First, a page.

Theresa May’s resignation has been a very difficult labour to go through, but the baby has finally arrived. It is only poetic that her political death was celebrated on the altar of the European Parliamentary elections, less than 24 hours after we started listening to the thousands of EU Citizens in the UK seeing their right to vote denied.
I am well aware that the real storm lies ahead of us, and it’s very likely that it will be a Boris tornado coming our way. But this is my central concern: however much we go to the polls, Scotland has for decades rejected the Tories, whilst England has embraced them more often than not. As a consequence, and because this is not a Union of equals by any reasonable measure, Scotland gets shafted with Tory governments against our will.
For how long will I, and every other Scot, have to live under the shadow cast by the choices of England’s electorate? If England continuously votes for the Tories, it would be outrageous for me to interfere with that, as a Scot. And if that Tory party deems people like Theresa May and Boris Johnson the best to serve as Prime Minister, that is their rightful choice. But Scotland need not suffer it.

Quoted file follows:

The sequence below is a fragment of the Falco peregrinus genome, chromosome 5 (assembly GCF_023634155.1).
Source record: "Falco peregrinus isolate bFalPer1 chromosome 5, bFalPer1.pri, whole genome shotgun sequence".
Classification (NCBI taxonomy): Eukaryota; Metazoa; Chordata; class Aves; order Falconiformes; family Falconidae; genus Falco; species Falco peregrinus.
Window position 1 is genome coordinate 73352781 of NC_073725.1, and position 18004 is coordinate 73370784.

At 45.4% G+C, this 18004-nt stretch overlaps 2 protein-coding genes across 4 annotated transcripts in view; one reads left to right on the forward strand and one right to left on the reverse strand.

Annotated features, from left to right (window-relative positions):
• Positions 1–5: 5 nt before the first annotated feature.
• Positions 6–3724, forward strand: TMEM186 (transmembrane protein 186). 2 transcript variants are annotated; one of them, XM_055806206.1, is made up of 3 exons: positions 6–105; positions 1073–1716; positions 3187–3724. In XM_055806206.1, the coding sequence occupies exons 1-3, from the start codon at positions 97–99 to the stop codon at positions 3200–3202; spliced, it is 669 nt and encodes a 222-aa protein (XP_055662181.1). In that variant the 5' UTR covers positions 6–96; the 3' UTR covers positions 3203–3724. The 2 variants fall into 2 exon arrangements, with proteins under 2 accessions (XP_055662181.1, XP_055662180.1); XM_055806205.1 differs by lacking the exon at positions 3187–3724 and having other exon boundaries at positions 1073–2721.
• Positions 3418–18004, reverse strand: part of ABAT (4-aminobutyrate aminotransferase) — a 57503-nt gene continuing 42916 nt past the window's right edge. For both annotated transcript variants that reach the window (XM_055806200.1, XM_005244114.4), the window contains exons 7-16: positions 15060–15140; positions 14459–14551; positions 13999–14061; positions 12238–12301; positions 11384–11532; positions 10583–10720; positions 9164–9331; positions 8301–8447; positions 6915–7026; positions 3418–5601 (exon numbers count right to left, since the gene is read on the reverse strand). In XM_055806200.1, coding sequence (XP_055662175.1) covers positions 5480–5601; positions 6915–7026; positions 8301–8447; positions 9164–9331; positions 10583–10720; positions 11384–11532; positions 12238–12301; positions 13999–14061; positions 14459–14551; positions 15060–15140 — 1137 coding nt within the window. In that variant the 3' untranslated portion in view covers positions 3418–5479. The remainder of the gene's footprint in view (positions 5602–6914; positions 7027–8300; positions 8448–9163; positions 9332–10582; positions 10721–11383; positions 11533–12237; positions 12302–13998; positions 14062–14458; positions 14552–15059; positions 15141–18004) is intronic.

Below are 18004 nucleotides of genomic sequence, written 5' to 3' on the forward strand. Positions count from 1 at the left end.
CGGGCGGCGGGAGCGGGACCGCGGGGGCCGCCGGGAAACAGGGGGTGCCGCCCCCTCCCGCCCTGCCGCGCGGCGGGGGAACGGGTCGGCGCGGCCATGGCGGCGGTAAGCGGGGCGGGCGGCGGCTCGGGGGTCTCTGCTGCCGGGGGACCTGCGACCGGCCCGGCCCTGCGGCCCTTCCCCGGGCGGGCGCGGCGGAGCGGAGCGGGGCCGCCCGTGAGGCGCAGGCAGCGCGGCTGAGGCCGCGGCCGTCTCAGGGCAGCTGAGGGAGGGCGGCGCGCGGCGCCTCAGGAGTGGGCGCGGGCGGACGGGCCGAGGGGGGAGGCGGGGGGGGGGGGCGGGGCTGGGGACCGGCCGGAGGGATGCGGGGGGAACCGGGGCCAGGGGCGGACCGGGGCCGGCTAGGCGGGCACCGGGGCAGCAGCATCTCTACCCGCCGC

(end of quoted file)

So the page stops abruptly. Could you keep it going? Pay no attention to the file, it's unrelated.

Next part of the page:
David Cameron did not reflect Scotland’s interests. Theresa May doesn’t reflect Scotland’s interests. Boris Johnson will not reflect Scotland’s interests.
Rather than telling the English electorate that they are wrong, and continue inhabiting the same house, building up the grudges, it’s best that Scotland goes for the door and says goodbye. England has chosen a path, but there are others. We need not follow them, much less so in chains. We can carve a better path, one that reflects the Scotland we want to build.
I can draw so many parallels between Scotland/England and my parents when they were married. Nothing worked, because there was too much history between them. So when they finally separated and created some healthy space between them, they became friends, and their relationship has remained at its best since then. Both England and Scotland will thrive out of Scottish independence.
Theresa May’s premiership has been a symptom of the ongoing problems. So will be any of her successors. Remember, we can follow a different path.